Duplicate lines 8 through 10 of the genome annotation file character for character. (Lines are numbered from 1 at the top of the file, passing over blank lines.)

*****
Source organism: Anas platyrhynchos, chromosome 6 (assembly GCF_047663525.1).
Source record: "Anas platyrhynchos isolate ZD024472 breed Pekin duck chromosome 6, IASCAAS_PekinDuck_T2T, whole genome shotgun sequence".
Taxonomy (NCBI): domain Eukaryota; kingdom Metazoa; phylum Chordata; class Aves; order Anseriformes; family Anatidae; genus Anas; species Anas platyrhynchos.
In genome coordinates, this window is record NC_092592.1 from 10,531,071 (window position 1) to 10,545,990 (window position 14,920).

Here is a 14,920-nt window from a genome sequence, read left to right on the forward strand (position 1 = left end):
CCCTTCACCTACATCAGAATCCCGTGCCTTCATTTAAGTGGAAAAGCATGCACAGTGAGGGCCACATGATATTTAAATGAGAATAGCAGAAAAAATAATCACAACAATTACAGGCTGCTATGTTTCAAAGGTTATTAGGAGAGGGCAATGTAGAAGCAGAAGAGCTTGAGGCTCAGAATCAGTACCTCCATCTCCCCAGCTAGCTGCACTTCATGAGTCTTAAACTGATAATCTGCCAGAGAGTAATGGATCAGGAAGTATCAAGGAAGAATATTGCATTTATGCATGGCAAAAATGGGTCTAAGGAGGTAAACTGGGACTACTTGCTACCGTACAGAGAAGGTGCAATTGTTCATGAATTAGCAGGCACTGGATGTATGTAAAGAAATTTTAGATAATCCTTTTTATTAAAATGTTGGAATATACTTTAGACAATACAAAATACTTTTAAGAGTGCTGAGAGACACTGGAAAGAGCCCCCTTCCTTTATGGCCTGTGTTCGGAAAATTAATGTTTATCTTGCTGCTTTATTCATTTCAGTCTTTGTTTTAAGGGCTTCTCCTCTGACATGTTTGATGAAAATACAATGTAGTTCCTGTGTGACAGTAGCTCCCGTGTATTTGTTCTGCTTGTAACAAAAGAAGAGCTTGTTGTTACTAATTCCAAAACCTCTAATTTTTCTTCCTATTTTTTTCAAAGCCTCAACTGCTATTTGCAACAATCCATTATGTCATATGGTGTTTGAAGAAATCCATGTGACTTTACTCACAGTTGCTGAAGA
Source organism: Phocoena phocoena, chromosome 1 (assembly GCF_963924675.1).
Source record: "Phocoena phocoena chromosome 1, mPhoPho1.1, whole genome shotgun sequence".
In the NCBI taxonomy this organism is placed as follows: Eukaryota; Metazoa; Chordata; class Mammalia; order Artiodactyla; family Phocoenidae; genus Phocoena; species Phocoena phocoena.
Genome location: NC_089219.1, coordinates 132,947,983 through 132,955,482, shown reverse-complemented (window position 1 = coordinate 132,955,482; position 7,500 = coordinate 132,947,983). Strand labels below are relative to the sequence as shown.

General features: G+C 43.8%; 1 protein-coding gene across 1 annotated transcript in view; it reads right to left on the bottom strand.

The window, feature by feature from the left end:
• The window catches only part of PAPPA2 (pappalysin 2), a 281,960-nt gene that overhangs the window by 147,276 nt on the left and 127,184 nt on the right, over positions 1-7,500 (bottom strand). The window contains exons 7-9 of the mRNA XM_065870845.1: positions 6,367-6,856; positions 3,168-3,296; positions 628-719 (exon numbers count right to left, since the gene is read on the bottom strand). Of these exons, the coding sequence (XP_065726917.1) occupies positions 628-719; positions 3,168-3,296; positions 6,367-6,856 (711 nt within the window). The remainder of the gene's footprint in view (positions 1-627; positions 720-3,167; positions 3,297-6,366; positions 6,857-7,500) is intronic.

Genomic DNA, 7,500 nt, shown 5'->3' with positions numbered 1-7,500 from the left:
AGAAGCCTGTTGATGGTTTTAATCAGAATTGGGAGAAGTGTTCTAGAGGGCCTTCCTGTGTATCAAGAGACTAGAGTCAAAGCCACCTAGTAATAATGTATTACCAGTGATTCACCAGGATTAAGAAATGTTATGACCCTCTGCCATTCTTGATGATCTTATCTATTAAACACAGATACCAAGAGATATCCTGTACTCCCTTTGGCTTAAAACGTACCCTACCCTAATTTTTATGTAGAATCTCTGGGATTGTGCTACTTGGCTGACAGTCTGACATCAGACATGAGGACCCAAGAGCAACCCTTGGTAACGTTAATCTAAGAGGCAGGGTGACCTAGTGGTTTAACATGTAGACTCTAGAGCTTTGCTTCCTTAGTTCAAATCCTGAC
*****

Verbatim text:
Source record: "Phocoena phocoena chromosome 1, mPhoPho1.1, whole genome shotgun sequence".
In the NCBI taxonomy this organism is placed as follows: Eukaryota; Metazoa; Chordata; class Mammalia; order Artiodactyla; family Phocoenidae; genus Phocoena; species Phocoena phocoena.
Genome location: NC_089219.1, coordinates 132,947,983 through 132,955,482, shown reverse-complemented (window position 1 = coordinate 132,955,482; position 7,500 = coordinate 132,947,983). Strand labels below are relative to the sequence as shown.